Helio Castroneves celebrates after winning pole position last season at Phoenix International Raceway.

Helio Castroneves celebrates after winning pole position last season at Phoenix International Raceway.

IndyCar officials promised. So did those who drive the 230 mph race-car rockets:

More entertaining racing for Phoenix International Raceway fans.

Scott Dixon led the final 155 laps in winning the series’ 250-lap return to the Avondale track last April after an 11-year absence. The Verizon Series event included the kind of frenetic intensity bursts IndyCar is famous for on short ovals but, once early pit stops were over, any exciting cut-and-thrust action happened well behind Dixon.

“Can we make it better?” started Dixon afterward. “Yes we can, and next year, will definitely be better.”

The first attempt to do that, before the April 29 Phoenix Grand Prix, came in IndyCar’s official 21-car, two-day preseason test, which ended Saturday night.

Dixon and other prominent drivers didn’t sound too optimistic. IndyCar froze its aero kit rules this season in anticipation of new bodywork that will be used by all teams next season. That means the cars will still be generating about 5,000 pounds of aerodynamic downforce, which pushes the chassis into the track for stability, yet can make passing more difficult.

But Jay Frye, IndyCar’s competition president and – with track President Bryan Sperber – the man most responsible for bringing the open-wheel speedsters back to the Valley, pointed to three things he said will make for better racing.

“Historically, we know when we come back to a venue for the second time, the race and the product is very good,” Frye said. “When we raced here last year, most of (the drivers) had never been here before. Now, through repetition, you get better. The drivers and cars look to me to be more comfortable.”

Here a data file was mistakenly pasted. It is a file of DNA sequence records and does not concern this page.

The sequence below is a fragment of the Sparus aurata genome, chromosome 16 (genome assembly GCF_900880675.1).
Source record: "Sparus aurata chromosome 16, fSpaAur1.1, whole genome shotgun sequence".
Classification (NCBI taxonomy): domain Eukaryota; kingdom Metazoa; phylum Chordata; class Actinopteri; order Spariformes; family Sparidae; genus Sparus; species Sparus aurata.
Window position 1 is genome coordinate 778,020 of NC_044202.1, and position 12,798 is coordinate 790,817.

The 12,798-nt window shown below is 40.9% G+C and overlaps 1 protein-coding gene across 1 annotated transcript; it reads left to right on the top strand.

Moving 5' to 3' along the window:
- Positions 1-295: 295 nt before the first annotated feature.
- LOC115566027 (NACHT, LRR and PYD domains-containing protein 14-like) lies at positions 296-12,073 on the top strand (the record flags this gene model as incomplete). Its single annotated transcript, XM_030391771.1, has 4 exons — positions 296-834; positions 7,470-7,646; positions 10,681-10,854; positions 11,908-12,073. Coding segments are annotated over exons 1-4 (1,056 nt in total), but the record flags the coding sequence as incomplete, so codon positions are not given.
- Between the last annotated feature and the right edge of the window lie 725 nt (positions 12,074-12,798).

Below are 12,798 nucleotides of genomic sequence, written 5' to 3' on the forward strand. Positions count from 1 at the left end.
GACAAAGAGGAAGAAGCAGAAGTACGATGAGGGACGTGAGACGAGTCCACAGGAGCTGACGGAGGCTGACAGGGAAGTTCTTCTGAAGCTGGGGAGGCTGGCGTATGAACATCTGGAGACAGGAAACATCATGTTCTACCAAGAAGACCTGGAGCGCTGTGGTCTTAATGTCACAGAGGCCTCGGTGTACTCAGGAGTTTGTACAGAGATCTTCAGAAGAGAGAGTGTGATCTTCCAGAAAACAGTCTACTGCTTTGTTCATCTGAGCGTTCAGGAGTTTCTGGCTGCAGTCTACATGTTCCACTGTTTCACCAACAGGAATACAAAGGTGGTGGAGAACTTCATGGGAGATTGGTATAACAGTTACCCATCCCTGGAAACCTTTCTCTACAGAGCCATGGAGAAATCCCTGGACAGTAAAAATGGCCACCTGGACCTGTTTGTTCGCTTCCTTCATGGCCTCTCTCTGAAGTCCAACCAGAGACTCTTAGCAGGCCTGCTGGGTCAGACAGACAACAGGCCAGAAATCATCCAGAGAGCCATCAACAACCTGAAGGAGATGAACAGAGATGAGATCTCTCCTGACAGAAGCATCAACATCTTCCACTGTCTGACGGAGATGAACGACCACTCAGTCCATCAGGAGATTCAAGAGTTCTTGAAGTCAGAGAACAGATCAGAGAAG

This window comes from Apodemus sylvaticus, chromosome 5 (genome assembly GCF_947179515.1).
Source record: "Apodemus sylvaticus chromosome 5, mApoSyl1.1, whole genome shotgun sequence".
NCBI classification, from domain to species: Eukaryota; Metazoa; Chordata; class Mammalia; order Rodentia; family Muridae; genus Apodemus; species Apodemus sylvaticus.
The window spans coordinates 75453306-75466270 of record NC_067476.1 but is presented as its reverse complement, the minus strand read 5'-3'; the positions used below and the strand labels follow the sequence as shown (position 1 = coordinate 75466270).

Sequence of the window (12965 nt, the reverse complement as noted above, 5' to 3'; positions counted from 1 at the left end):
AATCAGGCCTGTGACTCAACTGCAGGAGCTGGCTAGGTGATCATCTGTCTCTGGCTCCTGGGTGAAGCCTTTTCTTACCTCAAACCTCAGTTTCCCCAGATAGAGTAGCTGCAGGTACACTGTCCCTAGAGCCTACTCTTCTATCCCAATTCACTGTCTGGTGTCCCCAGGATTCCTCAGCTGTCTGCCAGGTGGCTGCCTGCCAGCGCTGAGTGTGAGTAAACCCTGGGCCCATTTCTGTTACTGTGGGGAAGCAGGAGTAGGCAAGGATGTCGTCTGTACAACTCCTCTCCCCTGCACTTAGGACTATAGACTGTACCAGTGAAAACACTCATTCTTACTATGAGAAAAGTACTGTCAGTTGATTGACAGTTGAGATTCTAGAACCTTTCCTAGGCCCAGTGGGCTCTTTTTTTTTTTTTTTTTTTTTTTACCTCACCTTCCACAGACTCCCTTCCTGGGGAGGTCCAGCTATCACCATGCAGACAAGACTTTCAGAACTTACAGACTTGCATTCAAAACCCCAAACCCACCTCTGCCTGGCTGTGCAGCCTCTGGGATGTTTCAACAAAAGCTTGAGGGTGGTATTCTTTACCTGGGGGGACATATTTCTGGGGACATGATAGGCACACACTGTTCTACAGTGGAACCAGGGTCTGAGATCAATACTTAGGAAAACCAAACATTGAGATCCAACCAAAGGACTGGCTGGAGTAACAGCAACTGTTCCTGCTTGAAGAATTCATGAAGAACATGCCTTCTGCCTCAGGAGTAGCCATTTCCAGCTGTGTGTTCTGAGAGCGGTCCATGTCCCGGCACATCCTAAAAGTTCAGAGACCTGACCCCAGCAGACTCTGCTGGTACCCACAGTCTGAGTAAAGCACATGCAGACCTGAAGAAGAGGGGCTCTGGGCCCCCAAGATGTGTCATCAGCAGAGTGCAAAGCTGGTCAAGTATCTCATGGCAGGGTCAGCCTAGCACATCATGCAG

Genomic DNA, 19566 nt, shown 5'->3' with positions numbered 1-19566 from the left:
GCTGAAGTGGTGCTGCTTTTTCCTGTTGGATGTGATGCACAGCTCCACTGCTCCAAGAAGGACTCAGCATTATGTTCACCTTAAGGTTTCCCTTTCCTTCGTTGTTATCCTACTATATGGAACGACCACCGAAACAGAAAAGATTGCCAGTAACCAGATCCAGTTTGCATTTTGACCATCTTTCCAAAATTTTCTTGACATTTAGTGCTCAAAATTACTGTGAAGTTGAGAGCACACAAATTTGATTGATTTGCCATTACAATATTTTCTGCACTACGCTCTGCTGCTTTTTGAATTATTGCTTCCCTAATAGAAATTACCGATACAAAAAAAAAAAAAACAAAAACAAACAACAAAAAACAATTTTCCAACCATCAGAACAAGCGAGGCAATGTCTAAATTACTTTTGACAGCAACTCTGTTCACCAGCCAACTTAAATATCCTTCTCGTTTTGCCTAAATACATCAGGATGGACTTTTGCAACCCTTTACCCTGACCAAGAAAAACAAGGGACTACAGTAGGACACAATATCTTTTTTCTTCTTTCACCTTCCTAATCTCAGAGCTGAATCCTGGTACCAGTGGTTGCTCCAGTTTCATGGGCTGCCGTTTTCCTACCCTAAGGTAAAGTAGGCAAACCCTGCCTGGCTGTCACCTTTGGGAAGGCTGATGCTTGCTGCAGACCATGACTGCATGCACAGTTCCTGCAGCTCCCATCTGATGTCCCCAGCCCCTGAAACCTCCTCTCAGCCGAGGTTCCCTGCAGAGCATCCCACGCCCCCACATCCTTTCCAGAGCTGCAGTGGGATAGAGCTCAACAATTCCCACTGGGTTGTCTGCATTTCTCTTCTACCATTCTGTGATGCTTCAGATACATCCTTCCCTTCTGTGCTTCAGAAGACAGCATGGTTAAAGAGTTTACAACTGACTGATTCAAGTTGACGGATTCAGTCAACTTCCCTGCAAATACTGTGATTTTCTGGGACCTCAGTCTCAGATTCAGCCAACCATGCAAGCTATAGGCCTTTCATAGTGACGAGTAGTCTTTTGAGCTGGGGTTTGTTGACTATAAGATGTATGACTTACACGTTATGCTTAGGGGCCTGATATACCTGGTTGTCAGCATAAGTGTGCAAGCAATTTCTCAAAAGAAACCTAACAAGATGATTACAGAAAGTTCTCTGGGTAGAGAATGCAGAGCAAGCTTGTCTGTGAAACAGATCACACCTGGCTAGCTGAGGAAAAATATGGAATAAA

Frye added that Firestone plans to provide a slightly different tire. Top drivers prefer a softer tire that degrades during the run between refueling stops, making handling more tricky and tends to put a premium on their skill. And Honda, outpaced by Chevrolet last year, has added the powerhouse four-car Chip Ganassi team, which includes Dixon and Tony Kanaan.

“We all know it’s our job to put on a great show,” said Frye, a former NASCAR Cup Series team principal.

Drivers seemed to adopt a wait-and-see attitude.

“To be honest, right now, I couldn’t tell you either way,” Dixon admitted. “We’ve done all we can, as drivers, to make the show better.”

Ryan Hunter-Reay added: “Our first objective, as drivers, is to make a better show for the fans. It’s more fun for us. We had a race last year where it takes 30 laps to pass a car. It’s frustrating. We know that’s not what the fans want to see. I’m not sure yet what it’s going to be this year.”

Helio Castroneves, the three-time Indianapolis 500 winner and last year’s Phoenix pole winner, experimented with the different tire not long ago.

“We hope the tires will be the big solution,” he said.

A scheduling change that Frye believes will make a difference: April 28 practice will be at night, with next-day qualifying just five hours before the green flag.

“Practice will better match the actual race conditions,” he said.

Rossi wrecks

Alexander Rossi, surprise rookie winner of last year’s 100th Indy 500, spun and backed into the Turn 2 wall early in Saturday practice. He wasn’t injured.

“The car felt fine – it just got loose and snapped,” Rossi said. “This was my first real contact with the wall … it won’t stop me from pushing hard.”

Big dig

Castroneves climbed aboard a CAT excavator for the official groundbreaking of the track’s $178 million redevelopment, scheduled to be completed in November 2018.

Pulling up the first load of dirt “was a new move for me,” said the former “Dancing With the Stars” winner.

Super Saturday

Sperber, working to build on last year’s attendance of a bit under 20,000, plans what might be an unmatched race-day schedule of diverse racing content.

In addition to the IndyCar qualifying and race, there will be a mid-afternoon USAC Silver Crown Series event. The front-engine cars, which also race on dirt tracks, were a popular portion of Phoenix’ old Copper World Classic. An on-track classic car exhibition is expected to be another addition. USAC’s quarter-midget division will race on the fan midway.

Pit stops

  • J.R. Hildebrand was the first to unofficially break Castroneves’ track record of 192.324 mph.
  • Dixon was wearing a plain white drivers’ uniform, without major sponsor identification, since Target ended its backing of Ganassi’s team, which began in 1990.
  • Arie Luyendyk, the two-time Indy winner and Fountain Hills resident, continues as a member of IndyCar’s three-member stewards committee which decides race penalties. Luyendyk said side-to-side race contact typically won’t be called a foul. “You’ve got to let them race,” he said.



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